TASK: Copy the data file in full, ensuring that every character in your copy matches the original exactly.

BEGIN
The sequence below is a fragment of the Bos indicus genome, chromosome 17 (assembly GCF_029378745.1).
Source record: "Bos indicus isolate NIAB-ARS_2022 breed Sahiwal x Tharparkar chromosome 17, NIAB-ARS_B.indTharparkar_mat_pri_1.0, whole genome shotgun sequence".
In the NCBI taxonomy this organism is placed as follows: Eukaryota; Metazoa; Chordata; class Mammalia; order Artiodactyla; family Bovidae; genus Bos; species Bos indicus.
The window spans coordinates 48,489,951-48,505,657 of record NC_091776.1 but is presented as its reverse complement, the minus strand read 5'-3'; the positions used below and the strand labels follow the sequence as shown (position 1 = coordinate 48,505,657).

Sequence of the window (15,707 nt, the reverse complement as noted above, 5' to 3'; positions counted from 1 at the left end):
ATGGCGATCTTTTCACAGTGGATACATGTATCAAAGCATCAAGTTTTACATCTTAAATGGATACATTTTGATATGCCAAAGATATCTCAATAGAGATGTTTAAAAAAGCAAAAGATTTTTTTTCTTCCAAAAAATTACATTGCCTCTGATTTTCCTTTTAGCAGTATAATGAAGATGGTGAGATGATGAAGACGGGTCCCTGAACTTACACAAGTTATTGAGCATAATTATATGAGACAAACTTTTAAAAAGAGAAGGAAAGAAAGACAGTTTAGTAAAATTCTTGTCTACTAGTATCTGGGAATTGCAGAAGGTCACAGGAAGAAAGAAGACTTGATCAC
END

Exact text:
The sequence below is a fragment of the Bos indicus genome, chromosome 17 (assembly GCF_029378745.1).
Source record: "Bos indicus isolate NIAB-ARS_2022 breed Sahiwal x Tharparkar chromosome 17, NIAB-ARS_B.indTharparkar_mat_pri_1.0, whole genome shotgun sequence".
In the NCBI taxonomy this organism is placed as follows: Eukaryota; Metazoa; Chordata; class Mammalia; order Artiodactyla; family Bovidae; genus Bos; species Bos indicus.
The window spans coordinates 48,489,951-48,505,657 of record NC_091776.1 but is presented as its reverse complement, the minus strand read 5'-3'; the positions used below and the strand labels follow the sequence as shown (position 1 = coordinate 48,505,657).

Sequence of the window (15,707 nt, the reverse complement as noted above, 5' to 3'; positions counted from 1 at the left end):
ATGGCGATCTTTTCACAGTGGATACATGTATCAAAGCATCAAGTTTTACATCTTAAATGGATACATTTTGATATGCCAAAGATATCTCAATAGAGATGTTTAAAAAAGCAAAAGATTTTTTTTCTTCCAAAAAATTACATTGCCTCTGATTTTCCTTTTAGCAGTATAATGAAGATGGTGAGATGATGAAGACGGGTCCCTGAACTTACACAAGTTATTGAGCATAATTATATGAGACAAACTTTTAAAAAGAGAAGGAAAGAAAGACAGTTTAGTAAAATTCTTGTCTACTAGTATCTGGGAATTGCAGAAGGTCACAGGAAGAAAGAAGACTTGATCAC